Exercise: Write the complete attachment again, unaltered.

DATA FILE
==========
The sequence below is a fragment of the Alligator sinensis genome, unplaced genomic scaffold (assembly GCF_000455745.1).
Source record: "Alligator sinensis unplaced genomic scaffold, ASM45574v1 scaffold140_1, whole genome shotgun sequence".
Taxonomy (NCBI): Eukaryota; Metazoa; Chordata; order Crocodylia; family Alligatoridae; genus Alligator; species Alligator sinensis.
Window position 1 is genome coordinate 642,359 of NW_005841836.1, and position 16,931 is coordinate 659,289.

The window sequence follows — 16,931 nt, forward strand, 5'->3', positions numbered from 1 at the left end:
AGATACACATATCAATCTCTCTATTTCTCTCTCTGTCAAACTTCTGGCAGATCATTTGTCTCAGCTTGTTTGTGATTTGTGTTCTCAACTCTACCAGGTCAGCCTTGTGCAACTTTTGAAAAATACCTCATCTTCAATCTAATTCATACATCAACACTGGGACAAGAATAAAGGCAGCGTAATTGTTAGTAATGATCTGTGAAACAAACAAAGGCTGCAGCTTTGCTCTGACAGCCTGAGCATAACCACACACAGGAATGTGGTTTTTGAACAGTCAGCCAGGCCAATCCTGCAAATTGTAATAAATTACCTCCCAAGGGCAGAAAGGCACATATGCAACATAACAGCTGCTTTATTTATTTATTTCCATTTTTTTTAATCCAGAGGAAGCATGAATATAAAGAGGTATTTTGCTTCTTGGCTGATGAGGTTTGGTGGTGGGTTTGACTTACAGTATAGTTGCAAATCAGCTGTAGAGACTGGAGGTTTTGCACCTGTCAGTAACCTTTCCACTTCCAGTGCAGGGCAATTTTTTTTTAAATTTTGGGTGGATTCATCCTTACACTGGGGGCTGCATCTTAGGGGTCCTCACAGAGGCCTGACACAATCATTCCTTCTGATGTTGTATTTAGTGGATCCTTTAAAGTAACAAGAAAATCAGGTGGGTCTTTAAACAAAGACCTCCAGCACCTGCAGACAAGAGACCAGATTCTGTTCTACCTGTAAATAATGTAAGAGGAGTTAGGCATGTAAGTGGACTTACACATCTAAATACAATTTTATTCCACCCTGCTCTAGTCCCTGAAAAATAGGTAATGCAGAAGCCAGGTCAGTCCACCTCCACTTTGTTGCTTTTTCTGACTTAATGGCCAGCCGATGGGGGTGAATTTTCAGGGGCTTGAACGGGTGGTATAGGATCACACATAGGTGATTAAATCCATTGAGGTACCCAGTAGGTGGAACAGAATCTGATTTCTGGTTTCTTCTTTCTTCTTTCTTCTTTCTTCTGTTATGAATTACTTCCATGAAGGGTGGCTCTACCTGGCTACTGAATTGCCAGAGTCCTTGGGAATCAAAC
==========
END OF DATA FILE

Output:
The sequence below is a fragment of the Alligator sinensis genome, unplaced genomic scaffold (assembly GCF_000455745.1).
Source record: "Alligator sinensis unplaced genomic scaffold, ASM45574v1 scaffold140_1, whole genome shotgun sequence".
Taxonomy (NCBI): Eukaryota; Metazoa; Chordata; order Crocodylia; family Alligatoridae; genus Alligator; species Alligator sinensis.
Window position 1 is genome coordinate 642,359 of NW_005841836.1, and position 16,931 is coordinate 659,289.

The window sequence follows — 16,931 nt, forward strand, 5'->3', positions numbered from 1 at the left end:
AGATACACATATCAATCTCTCTATTTCTCTCTCTGTCAAACTTCTGGCAGATCATTTGTCTCAGCTTGTTTGTGATTTGTGTTCTCAACTCTACCAGGTCAGCCTTGTGCAACTTTTGAAAAATACCTCATCTTCAATCTAATTCATACATCAACACTGGGACAAGAATAAAGGCAGCGTAATTGTTAGTAATGATCTGTGAAACAAACAAAGGCTGCAGCTTTGCTCTGACAGCCTGAGCATAACCACACACAGGAATGTGGTTTTTGAACAGTCAGCCAGGCCAATCCTGCAAATTGTAATAAATTACCTCCCAAGGGCAGAAAGGCACATATGCAACATAACAGCTGCTTTATTTATTTATTTCCATTTTTTTTAATCCAGAGGAAGCATGAATATAAAGAGGTATTTTGCTTCTTGGCTGATGAGGTTTGGTGGTGGGTTTGACTTACAGTATAGTTGCAAATCAGCTGTAGAGACTGGAGGTTTTGCACCTGTCAGTAACCTTTCCACTTCCAGTGCAGGGCAATTTTTTTTTAAATTTTGGGTGGATTCATCCTTACACTGGGGGCTGCATCTTAGGGGTCCTCACAGAGGCCTGACACAATCATTCCTTCTGATGTTGTATTTAGTGGATCCTTTAAAGTAACAAGAAAATCAGGTGGGTCTTTAAACAAAGACCTCCAGCACCTGCAGACAAGAGACCAGATTCTGTTCTACCTGTAAATAATGTAAGAGGAGTTAGGCATGTAAGTGGACTTACACATCTAAATACAATTTTATTCCACCCTGCTCTAGTCCCTGAAAAATAGGTAATGCAGAAGCCAGGTCAGTCCACCTCCACTTTGTTGCTTTTTCTGACTTAATGGCCAGCCGATGGGGGTGAATTTTCAGGGGCTTGAACGGGTGGTATAGGATCACACATAGGTGATTAAATCCATTGAGGTACCCAGTAGGTGGAACAGAATCTGATTTCTGGTTTCTTCTTTCTTCTTTCTTCTTTCTTCTGTTATGAATTACTTCCATGAAGGGTGGCTCTACCTGGCTACTGAATTGCCAGAGTCCTTGGGAATCAAAC